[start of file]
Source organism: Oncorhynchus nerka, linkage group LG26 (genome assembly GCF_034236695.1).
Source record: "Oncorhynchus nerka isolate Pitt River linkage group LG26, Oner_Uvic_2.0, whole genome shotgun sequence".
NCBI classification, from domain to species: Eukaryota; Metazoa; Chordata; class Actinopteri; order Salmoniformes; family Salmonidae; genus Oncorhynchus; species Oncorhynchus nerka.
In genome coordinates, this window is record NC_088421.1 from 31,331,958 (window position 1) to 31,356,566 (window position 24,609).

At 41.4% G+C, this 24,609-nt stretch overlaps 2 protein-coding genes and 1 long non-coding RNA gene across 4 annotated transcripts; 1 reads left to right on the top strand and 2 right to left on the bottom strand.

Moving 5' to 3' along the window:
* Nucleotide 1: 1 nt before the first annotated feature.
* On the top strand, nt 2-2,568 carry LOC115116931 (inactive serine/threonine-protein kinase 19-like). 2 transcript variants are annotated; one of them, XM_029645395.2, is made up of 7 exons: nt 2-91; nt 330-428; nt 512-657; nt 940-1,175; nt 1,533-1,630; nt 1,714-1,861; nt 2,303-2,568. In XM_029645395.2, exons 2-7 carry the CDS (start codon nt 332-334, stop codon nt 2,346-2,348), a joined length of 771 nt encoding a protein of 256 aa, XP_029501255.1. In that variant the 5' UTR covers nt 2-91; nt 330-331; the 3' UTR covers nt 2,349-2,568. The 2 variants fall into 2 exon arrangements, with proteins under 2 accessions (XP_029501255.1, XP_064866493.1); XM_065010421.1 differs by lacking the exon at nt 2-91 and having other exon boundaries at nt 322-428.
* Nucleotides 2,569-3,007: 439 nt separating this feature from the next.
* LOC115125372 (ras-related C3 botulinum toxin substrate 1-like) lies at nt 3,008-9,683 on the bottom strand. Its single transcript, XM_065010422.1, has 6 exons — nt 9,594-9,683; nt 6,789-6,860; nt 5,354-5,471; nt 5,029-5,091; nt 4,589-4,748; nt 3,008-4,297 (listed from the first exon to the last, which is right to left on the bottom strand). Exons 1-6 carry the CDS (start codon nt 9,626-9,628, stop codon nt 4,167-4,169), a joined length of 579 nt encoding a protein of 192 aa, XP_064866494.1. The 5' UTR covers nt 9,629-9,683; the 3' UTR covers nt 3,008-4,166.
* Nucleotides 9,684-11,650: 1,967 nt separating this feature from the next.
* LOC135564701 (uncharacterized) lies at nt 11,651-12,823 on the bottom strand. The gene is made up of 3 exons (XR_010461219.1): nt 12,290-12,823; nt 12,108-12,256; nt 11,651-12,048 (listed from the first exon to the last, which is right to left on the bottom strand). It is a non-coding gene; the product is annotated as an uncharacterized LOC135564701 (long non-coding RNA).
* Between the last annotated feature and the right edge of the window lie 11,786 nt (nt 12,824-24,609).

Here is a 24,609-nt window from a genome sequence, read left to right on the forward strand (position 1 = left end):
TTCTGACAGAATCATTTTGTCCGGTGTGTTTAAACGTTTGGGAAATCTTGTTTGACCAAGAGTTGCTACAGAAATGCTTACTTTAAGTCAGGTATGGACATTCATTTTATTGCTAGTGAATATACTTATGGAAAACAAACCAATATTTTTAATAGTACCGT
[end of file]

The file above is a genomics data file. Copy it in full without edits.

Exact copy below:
Source organism: Oncorhynchus nerka, linkage group LG26 (genome assembly GCF_034236695.1).
Source record: "Oncorhynchus nerka isolate Pitt River linkage group LG26, Oner_Uvic_2.0, whole genome shotgun sequence".
NCBI classification, from domain to species: Eukaryota; Metazoa; Chordata; class Actinopteri; order Salmoniformes; family Salmonidae; genus Oncorhynchus; species Oncorhynchus nerka.
In genome coordinates, this window is record NC_088421.1 from 31,331,958 (window position 1) to 31,356,566 (window position 24,609).

At 41.4% G+C, this 24,609-nt stretch overlaps 2 protein-coding genes and 1 long non-coding RNA gene across 4 annotated transcripts; 1 reads left to right on the top strand and 2 right to left on the bottom strand.

Moving 5' to 3' along the window:
* Nucleotide 1: 1 nt before the first annotated feature.
* On the top strand, nt 2-2,568 carry LOC115116931 (inactive serine/threonine-protein kinase 19-like). 2 transcript variants are annotated; one of them, XM_029645395.2, is made up of 7 exons: nt 2-91; nt 330-428; nt 512-657; nt 940-1,175; nt 1,533-1,630; nt 1,714-1,861; nt 2,303-2,568. In XM_029645395.2, exons 2-7 carry the CDS (start codon nt 332-334, stop codon nt 2,346-2,348), a joined length of 771 nt encoding a protein of 256 aa, XP_029501255.1. In that variant the 5' UTR covers nt 2-91; nt 330-331; the 3' UTR covers nt 2,349-2,568. The 2 variants fall into 2 exon arrangements, with proteins under 2 accessions (XP_029501255.1, XP_064866493.1); XM_065010421.1 differs by lacking the exon at nt 2-91 and having other exon boundaries at nt 322-428.
* Nucleotides 2,569-3,007: 439 nt separating this feature from the next.
* LOC115125372 (ras-related C3 botulinum toxin substrate 1-like) lies at nt 3,008-9,683 on the bottom strand. Its single transcript, XM_065010422.1, has 6 exons — nt 9,594-9,683; nt 6,789-6,860; nt 5,354-5,471; nt 5,029-5,091; nt 4,589-4,748; nt 3,008-4,297 (listed from the first exon to the last, which is right to left on the bottom strand). Exons 1-6 carry the CDS (start codon nt 9,626-9,628, stop codon nt 4,167-4,169), a joined length of 579 nt encoding a protein of 192 aa, XP_064866494.1. The 5' UTR covers nt 9,629-9,683; the 3' UTR covers nt 3,008-4,166.
* Nucleotides 9,684-11,650: 1,967 nt separating this feature from the next.
* LOC135564701 (uncharacterized) lies at nt 11,651-12,823 on the bottom strand. The gene is made up of 3 exons (XR_010461219.1): nt 12,290-12,823; nt 12,108-12,256; nt 11,651-12,048 (listed from the first exon to the last, which is right to left on the bottom strand). It is a non-coding gene; the product is annotated as an uncharacterized LOC135564701 (long non-coding RNA).
* Between the last annotated feature and the right edge of the window lie 11,786 nt (nt 12,824-24,609).

Here is a 24,609-nt window from a genome sequence, read left to right on the forward strand (position 1 = left end):
TTCTGACAGAATCATTTTGTCCGGTGTGTTTAAACGTTTGGGAAATCTTGTTTGACCAAGAGTTGCTACAGAAATGCTTACTTTAAGTCAGGTATGGACATTCATTTTATTGCTAGTGAATATACTTATGGAAAACAAACCAATATTTTTAATAGTACCGT